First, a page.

CAGI Sheets tell the story!
When you buy a 100 hp compressor, how many horsepower do you think it should consume? Yes, this is a trick question.
Compressor ratings are often confusing when it comes to checking the specifications of screw compressors. The 100 hp associated with the Compressed Air and Gas Institute (CAGI) compressor data sheet shown in this post refers to the nominal rating, not the actual compressor power consumption. If we remember back to technical school, we will remember that one horsepower equals 746 watts. So, the expectation would be that a 100 hp compressor would consume 74.6 kW at full load and full pressure.
Looking at the actual rating, we can see this compressor consumes far more than this, 90.2 kW or the equivalent to over 121 hp. Why is this?
One of the reasons is this compressor is an air cooled compressor. It has electric powered cooling fans that consume extra power over and above the nominal rating. This adds to the total.
In addition to this, the main compressor motor is only 95.4% efficient and the 100 hp refers to the motor shaft output. Therefore, for rated shaft output, this motor needs to consume about 105 hp.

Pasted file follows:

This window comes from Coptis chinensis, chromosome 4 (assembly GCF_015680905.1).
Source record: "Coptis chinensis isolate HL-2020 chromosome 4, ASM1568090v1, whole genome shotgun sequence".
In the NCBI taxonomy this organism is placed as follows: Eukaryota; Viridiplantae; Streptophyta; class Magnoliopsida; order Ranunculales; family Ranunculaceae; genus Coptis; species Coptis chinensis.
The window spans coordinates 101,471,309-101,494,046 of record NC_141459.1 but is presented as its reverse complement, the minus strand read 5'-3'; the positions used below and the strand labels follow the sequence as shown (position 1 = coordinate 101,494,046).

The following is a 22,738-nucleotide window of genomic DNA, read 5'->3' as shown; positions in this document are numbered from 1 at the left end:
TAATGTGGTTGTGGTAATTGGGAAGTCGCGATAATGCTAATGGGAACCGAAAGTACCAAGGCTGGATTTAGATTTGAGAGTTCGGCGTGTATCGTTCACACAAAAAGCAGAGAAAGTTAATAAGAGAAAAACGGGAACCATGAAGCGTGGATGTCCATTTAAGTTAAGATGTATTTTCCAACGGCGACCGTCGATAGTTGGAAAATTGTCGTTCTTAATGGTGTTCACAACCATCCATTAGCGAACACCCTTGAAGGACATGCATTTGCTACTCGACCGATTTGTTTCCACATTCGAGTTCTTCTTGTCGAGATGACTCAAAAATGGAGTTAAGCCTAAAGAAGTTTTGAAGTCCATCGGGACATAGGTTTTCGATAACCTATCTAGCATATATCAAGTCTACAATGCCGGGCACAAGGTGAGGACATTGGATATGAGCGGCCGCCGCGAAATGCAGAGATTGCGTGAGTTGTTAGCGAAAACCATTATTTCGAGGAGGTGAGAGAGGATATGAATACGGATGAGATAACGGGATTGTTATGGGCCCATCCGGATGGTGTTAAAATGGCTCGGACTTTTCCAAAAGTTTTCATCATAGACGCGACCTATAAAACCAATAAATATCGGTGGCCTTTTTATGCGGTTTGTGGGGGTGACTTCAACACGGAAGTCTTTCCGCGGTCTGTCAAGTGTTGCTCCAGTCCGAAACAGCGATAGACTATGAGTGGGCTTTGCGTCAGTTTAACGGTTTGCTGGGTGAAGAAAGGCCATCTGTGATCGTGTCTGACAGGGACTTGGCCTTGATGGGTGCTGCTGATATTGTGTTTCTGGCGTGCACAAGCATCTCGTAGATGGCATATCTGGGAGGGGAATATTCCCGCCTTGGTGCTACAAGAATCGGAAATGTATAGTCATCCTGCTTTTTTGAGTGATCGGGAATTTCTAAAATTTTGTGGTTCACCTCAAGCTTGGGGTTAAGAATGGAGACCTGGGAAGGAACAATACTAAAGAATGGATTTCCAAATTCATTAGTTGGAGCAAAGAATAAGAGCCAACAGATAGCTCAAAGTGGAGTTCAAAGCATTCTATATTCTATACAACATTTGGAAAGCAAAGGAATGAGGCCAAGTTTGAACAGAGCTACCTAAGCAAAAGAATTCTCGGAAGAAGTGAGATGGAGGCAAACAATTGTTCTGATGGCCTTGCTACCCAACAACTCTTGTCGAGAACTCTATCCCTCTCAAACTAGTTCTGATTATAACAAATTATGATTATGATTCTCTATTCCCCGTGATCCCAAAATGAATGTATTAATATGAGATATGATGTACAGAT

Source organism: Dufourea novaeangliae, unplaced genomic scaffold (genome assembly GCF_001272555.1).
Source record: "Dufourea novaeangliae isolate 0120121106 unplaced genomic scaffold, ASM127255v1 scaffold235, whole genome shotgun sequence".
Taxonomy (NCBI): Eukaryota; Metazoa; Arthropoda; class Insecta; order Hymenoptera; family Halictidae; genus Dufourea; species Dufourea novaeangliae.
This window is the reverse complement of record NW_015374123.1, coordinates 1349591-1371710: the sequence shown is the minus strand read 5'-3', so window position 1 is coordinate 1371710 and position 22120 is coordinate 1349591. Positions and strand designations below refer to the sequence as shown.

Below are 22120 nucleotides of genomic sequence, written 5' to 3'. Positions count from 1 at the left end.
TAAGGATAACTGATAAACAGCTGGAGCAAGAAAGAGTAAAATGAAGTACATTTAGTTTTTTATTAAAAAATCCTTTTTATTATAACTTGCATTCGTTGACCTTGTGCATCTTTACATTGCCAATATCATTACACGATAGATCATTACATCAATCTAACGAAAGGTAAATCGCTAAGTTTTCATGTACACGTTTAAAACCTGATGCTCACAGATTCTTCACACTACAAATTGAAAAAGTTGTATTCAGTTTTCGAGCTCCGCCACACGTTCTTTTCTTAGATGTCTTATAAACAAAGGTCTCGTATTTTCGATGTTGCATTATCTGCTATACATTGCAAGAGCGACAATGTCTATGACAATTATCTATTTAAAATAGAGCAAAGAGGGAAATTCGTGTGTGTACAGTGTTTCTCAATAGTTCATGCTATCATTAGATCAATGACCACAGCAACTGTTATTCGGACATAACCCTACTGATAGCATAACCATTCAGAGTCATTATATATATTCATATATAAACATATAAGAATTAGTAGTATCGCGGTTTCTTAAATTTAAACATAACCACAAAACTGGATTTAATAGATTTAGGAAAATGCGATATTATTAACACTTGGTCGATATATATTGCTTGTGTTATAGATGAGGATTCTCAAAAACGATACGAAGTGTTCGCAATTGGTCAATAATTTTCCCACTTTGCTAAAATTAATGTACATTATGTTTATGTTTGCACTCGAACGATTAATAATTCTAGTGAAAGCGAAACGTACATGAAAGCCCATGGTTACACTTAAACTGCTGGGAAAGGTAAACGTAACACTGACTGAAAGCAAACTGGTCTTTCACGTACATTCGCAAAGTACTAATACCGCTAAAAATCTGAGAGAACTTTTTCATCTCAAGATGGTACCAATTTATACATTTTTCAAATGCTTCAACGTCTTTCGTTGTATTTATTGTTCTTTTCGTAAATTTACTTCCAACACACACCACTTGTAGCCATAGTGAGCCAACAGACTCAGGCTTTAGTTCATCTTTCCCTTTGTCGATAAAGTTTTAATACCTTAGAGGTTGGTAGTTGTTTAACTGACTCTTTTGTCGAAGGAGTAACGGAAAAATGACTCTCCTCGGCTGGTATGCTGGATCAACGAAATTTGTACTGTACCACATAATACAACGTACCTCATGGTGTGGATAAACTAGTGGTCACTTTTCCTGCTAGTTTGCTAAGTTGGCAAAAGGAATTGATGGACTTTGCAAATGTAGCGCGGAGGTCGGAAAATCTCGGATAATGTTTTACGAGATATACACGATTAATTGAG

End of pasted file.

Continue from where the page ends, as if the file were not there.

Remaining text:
But the biggest reason relates to the service factor of the motor. Electric motors have a service factor rating that allows the motor to be run higher than its rated nameplate amps. More amps means more power input.
Why do the manufacturers push into the service factor? Because you, the customer, purchase based on numbers. Given the choice of Compressor A that produces 400 cfm or compressor B that produces 490 cfm, the customer will often choose the bigger number. The further into the service factor you go, the more flow a compressor can produce. But, if the customer simply compares compressors based on nominal hp, they may miss the fact that the compressor with the highest flow may consume much more power and actually be less efficient, increasing the operating costs. This is why it pays to check the CAGI sheets.
Why should you care? Well, motors that are pushed into the service factor are often less efficient and have a shorter life. Typically motors loaded to 80% of motor rating are at the most efficient point of operation. And wire size can be an issue—if the input wiring to a compressor is sized for nominal power, the wire capacity may be on the edge of acceptable, causing extra power loss due to overloading.
Sometimes the solution is to oversize the motor, if this is an option, or to purchase a compressor with a higher pressure rating than where it will be running. This will keep the motor loading low and be easier on the compressor on the whole.
Next time you choose a compressor, have a close look at its operating characteristics so you can make a wise choice.
Filed Under: Pneumatic Tips